It was the success of models like the LS 400 that propelled the brand to the status it enjoys today. However, the brand has kept evolving with the times, and now crossovers make up a large portion of sales. Lexus has dabbled in sport coupes; not true sports cars, but rather grand tourers like the SC series. Lexus has not backed away from the grand tourer game; in fact they’ve stepped up their presence with the recent and radical LC 500 (reviewed here).
The volume in the segment remains with the RC series, which was originally launched in 2015 and gets some small tweaks for 2019 to keep it fresh. We spent a snowy week with a 2019 Lexus RC 350 F-Sport AWD to see if the years have been good to its platform and design.
The RC’s styling isn’t everyone’s taste, but I really enjoy its traditional sports car good looks. It’s a simple formula; two big doors, a swooping roofline, wide rear hips and a long hood. This is a difficult formula to mess up and it’s executed smoothly here. The RC isn’t without it’s less graceful angles, but the aggressive front end and sexy profile are enough to grab the attention of just about any car enthusiast with a pulse.
The optional ($650) Flare Yellow paint on our test car doesn’t hurt in ensuring that the car catches eyes. I am not typically a fan of yellow, but it works pretty well here, and the charcoal colored 19” alloys are a nice contrast. One of the most notable exterior update for 2019 are new, stacked triple-LED headlamps that form a unique L- pattern as an expression of the Lexus identity.
The interior in the RC is everything a good grand tourer car should be. It’s driver focused, highly equipped, comfortable and fairly roomy. The F-Sport package, standard on the RC 350 and optional on the RC 300, includes a unique interior boasting bolstered sport seats, carbon fiber accents, G-force monitor and a digital tachometer. The front seats are heated and ventilated, there’s a big sunroof which would be nice if the sun ever shows up, and one of the best feeling steering wheels in the business.
The center console features the touch pad style control system for the Lexus Enform infotainment system. While long-term owners might be able to get used to the touch pad system, I haven’t been able to and find it very awkward to operate while driving. There is even a CD player in the dash, which is becoming rare for obvious reasons, but a CD would sound great on the Mark Levinson sound system. Lexus boasts about the fact the Apple CarPlay is now available in the RC, which is fantastic, but Android users are still left out.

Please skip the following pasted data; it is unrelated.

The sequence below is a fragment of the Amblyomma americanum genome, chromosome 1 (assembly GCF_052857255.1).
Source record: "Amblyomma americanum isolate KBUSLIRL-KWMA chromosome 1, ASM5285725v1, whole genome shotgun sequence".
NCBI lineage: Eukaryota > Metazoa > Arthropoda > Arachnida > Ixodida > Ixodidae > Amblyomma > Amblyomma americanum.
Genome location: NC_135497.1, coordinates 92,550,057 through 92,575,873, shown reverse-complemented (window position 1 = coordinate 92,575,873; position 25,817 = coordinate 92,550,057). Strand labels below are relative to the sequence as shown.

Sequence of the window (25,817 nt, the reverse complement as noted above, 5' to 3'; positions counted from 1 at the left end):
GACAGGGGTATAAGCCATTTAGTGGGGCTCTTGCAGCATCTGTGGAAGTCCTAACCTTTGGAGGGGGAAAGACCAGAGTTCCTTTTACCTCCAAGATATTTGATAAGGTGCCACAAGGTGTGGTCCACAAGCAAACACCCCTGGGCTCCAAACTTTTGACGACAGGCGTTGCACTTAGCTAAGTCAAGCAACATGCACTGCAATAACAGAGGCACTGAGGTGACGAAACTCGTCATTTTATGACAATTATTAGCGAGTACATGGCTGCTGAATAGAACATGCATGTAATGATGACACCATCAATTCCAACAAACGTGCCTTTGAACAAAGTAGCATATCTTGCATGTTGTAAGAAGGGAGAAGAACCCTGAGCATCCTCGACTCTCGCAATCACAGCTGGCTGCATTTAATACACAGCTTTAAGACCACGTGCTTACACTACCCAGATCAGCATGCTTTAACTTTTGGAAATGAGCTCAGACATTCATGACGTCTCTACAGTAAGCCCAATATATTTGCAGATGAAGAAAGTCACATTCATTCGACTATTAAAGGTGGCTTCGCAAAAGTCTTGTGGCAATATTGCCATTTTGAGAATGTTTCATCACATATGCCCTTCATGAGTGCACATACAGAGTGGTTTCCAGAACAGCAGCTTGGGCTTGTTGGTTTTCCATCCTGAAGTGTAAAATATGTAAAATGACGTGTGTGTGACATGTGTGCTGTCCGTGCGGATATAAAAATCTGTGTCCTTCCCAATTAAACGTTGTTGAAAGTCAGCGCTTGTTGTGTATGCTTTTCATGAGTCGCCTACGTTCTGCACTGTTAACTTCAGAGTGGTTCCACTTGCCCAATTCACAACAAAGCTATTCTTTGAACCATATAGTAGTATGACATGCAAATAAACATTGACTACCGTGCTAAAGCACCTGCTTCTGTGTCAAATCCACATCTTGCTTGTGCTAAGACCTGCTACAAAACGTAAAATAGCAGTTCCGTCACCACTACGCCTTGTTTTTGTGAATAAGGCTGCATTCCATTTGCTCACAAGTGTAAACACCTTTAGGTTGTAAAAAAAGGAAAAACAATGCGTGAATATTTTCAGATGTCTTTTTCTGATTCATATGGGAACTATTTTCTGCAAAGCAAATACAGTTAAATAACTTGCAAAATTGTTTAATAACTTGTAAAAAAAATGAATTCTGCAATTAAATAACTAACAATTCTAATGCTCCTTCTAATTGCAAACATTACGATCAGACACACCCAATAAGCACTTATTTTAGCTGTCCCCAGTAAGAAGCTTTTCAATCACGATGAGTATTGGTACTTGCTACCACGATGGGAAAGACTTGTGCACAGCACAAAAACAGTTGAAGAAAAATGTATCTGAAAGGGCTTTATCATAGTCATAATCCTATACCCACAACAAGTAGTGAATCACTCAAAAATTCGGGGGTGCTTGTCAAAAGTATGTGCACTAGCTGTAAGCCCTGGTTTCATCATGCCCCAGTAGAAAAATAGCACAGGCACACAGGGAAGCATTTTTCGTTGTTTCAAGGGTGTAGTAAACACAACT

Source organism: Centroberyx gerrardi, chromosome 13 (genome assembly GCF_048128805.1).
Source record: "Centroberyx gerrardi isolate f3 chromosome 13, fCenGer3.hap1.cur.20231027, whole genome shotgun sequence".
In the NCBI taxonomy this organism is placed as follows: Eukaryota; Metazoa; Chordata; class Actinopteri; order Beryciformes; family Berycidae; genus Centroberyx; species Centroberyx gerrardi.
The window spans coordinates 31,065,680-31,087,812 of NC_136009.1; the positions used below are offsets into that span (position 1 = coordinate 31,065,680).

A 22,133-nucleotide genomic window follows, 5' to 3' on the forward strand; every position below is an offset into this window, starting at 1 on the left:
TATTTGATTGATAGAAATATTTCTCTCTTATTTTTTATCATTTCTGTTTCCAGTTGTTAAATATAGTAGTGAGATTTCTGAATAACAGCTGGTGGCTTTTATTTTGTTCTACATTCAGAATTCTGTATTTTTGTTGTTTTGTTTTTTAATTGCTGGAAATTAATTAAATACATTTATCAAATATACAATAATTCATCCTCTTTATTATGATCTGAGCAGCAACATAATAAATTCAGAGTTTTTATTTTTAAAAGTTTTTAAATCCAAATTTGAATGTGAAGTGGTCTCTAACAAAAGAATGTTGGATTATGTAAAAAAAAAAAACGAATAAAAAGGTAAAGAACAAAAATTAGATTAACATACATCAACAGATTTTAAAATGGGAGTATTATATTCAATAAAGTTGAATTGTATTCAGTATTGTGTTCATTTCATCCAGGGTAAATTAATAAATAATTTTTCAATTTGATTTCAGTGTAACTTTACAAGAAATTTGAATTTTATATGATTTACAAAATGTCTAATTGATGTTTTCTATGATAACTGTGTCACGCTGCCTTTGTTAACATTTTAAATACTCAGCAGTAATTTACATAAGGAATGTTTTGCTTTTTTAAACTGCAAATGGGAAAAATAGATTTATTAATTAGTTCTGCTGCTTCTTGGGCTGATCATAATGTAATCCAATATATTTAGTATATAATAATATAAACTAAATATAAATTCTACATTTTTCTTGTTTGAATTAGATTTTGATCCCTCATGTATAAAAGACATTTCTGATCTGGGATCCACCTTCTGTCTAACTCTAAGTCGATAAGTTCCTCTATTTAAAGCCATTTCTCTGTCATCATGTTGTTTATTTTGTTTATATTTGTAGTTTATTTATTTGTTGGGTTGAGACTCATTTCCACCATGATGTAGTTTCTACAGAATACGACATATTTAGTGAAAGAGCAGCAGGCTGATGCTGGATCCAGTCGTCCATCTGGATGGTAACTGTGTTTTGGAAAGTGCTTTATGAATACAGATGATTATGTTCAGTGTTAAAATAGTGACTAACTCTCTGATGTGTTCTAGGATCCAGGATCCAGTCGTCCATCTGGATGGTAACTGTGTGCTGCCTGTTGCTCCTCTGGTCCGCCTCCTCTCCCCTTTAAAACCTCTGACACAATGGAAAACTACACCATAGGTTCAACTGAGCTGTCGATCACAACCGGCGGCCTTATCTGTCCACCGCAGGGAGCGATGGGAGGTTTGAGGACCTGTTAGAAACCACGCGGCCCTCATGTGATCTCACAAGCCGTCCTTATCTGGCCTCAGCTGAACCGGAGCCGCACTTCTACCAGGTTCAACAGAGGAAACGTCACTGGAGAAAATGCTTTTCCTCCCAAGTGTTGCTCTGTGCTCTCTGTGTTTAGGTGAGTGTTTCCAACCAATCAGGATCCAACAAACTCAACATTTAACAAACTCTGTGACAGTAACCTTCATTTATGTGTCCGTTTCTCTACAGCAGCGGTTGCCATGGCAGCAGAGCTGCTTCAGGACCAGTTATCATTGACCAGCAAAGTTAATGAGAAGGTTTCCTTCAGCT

Being a two-door coupe, don’t plan on making the RC your primary family hauler, but it is surprisingly practical, enough to pull family duty in a pinch if necessary. The rear seats are fairly generous for a coupe and can seat adults if you must, but would be downright comfortable for children. The seat belts for the front seats do run across the opening for the rear seat; they can be detached rather quick, but it’s a bit cumbersome.
Storage is adequate with a decent amount of storage in the center console armrest and glovebox and two big cupholders. The door pockets are narrow and awkwardly divided rendering them pretty much useless. The trunk is surprisingly large, larger than some compact and mid-size sedans, but the opening itself is not nearly as accommodating – lots of space is only useful if you can get items though the opening.
A car like this though, really isn’t about jamming stuff or people into it or fiddling with the infotainment. It’s suppose to be all about the driving experience. That however, is where the RC 350 either really shines or fades, depending on what you’re looking for behind the wheel. In Canada, there are only two models available; the RC 300 or the more powerful RC 350. Both are only available in AWD guise and use the same 3.5L V6.